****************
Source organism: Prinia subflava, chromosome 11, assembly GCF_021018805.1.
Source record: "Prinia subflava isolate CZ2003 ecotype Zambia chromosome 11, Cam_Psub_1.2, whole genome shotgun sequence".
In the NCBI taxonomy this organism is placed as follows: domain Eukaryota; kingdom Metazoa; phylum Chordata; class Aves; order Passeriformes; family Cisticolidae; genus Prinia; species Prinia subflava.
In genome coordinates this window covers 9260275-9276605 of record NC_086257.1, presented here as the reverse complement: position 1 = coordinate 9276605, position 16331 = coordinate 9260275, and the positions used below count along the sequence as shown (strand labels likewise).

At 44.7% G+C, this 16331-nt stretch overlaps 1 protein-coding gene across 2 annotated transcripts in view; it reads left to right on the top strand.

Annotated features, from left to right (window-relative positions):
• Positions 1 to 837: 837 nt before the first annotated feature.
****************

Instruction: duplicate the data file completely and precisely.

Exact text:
Source organism: Prinia subflava, chromosome 11, assembly GCF_021018805.1.
Source record: "Prinia subflava isolate CZ2003 ecotype Zambia chromosome 11, Cam_Psub_1.2, whole genome shotgun sequence".
In the NCBI taxonomy this organism is placed as follows: domain Eukaryota; kingdom Metazoa; phylum Chordata; class Aves; order Passeriformes; family Cisticolidae; genus Prinia; species Prinia subflava.
In genome coordinates this window covers 9260275-9276605 of record NC_086257.1, presented here as the reverse complement: position 1 = coordinate 9276605, position 16331 = coordinate 9260275, and the positions used below count along the sequence as shown (strand labels likewise).

At 44.7% G+C, this 16331-nt stretch overlaps 1 protein-coding gene across 2 annotated transcripts in view; it reads left to right on the top strand.

Annotated features, from left to right (window-relative positions):
• Positions 1 to 837: 837 nt before the first annotated feature.